Leicester City looked to complete their first league double over Manchester City since the 1986/87 league season, after winning 5-2 at the Etihad Stadium earlier in the season, but Kevin De Bruyne and co had other plans.
The Foxes failed to go ahead of Manchester United into second place, who still have a game in hand. But Brendan Rodgers' side sit comfortably in third place, with 56 points, five ahead of Chelsea who yielded to a shock 5-2 defeat at the hands of West Bromwich Albion.
Story of the Match
Leicester made just one change to the team that beat United in the FA Cup quarter-finals before the international break, with Daniel Amartey coming in for Caglar Soyuncu. City, however, saw almost all the first teamers start, including Sergio Aguero.
The hosts were put on the backfoot from the very first minute of the match. In the fifth minute, Rodrigo Hernandez struck a shot which deflected back in the path of Fernandinho. The Brazilian shot a venomous 30-yard-screamer – only for the goal to be ruled out due to Aguero obstructing Kasper Schmeichel’s view.
Manchester City enjoyed stringing around passes as Leicester tried to win back possession, but rarely did the Foxes manage to control the ball. With just over a quarter of the match done, Timothy Castagne’s poor clearance forced the ball to loop into Aguero’s path and the striker surprisingly shot sky high over the bar.
Minutes later, Wilfred Ndidi’s foul on De Bruyne saw the Belgian win a freekick and hit the top of the crossbar with a fantastic dipping effort.
Between the 20th & 25th minute, City saw 96% of the ball as opposed to Leicester’s 4% - such was the dominance on display from the Cityzens.
Riyad Mahrez came close to opening the scoring but Schmeichel put in a brilliant save from close range, just before De Bruyne blasted a superb curling effort jut wide of the goalkeeper’s post.
Leicester’s first clear cut opportunity arrived in the dying minutes of the half-time whistle when Ayoze Perez sent a deft through ball to see Jamie Vardy round off Ederson and find the back of the net – only to have run in behind a second earlier than Ruben Dias and subsequently called offside.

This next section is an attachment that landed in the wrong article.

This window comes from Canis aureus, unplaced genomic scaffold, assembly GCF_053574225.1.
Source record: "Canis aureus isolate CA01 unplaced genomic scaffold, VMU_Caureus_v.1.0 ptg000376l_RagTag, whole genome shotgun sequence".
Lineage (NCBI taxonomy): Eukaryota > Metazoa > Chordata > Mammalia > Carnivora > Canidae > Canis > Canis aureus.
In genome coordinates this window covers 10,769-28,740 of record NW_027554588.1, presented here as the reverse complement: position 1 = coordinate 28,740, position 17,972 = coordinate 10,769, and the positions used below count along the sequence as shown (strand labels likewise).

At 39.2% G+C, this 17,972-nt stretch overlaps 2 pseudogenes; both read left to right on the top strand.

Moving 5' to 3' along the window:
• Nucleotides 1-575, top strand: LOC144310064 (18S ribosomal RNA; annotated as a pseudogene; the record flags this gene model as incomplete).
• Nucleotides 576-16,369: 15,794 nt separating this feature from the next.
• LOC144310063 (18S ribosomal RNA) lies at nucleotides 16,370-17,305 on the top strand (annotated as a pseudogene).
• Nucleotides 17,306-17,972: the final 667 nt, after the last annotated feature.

The second half witnessed a resilient Leicester City determined to throw the visitors off possession, but it remained far-fetched, even though the Foxes saw more of the ball this time around.
Youri Tielemans almost scored after Iheanacho won the ball off Fernandinho and initiated a wonderful counter-attack. The Belgian saw his effort brilliantly stopped by Dias who lunged in with a slide tackle.
In the 58th minute, De Bruyne slid in a pass to Mahrez whose thunderous shot was stopped by Schmeichel. The ball found itself with full-back Benjamin Mendy, who dummied Marc Albrighton before curling in a composed finish with his weak right-foot. An inevitable goal that would have come sooner or later.
Soon after the goal, the Foxes picked themselves up and enjoyed a fair share of possession with glimpses of creativity, but ultimately fell short of producing anything worthwhile. Iheanacho’s substitution came as somewhat of a shock as he was one of Leicester’s best players. Nevertheless, incoming talent James Maddison put in an impressive cameo.
Manchester City’s second of the night was a goal worthy of the highest praise. It was the creation of De Bruyne, once again.
The silky midfielder picked the ball in the center-half before sending in a defense splitting pass to Gabriel Jesus - a pass that took out two Leicester players within an inch of their boots. The striker exchanged passes with substitute Raheem Sterling before tapping in City’s second.
The visitor’s high-intensity pressing and passing was rarely matched by the hosts, as it almost turned into a trio of goals after Jonny Evans lost the ball in defense. Mahrez shot just wide and failed to capitalize on the veteran defender’s mistake.
Leicester’s efforts bore no fruit, even in the dying minutes as Maddison missed an opportunity from close range. Unable to outfox the visitors, Leicester City ran into defeat for the second time in five matches. Whereas the City machine rolls on, needing only 11 points to win the Premier League title.
Defensive rigidity & flexibility in formation
Manchester City’s possession-intensive style of play seemed to wear out Leicester City who failed to establish a footing in the match – constantly being dispossessed, running short of ideas and stuttering defensively.
Even though the Foxes excel when adapting a counter-attacking style of play, Rodgers would benefit from allowing his players more freedom in the midfield and final-third. Lapses of concentration were very well visible among Amartey, Wesley Fofana and Evans.
Versatile Ayoze Perez
Undoubtedly one of Leicester City’s better performers on the night where the rest of the team underperformed. Perez displayed his versatility once more.
He put in a great defensive contribution, dropping deep in midfield and occasionally supporting Ndidi & Tielemans with the dirty work.
His talent naturally makes him an asset in a team that relies on making accurate passes to score goals, something he has provided time and again on the pitch.
Leicester City: Schmeichel, Evans, Fofana, Amartey, Ndidi, Castagne, Albrighton, Tielemans, Perez, Vardy, Iheanacho.
Manchester City: Ederson, Laporte, Dias, Mendy, Walker, Fernandinho, Rodri, De Bruyne, Mahrez, Jesus, Aguero.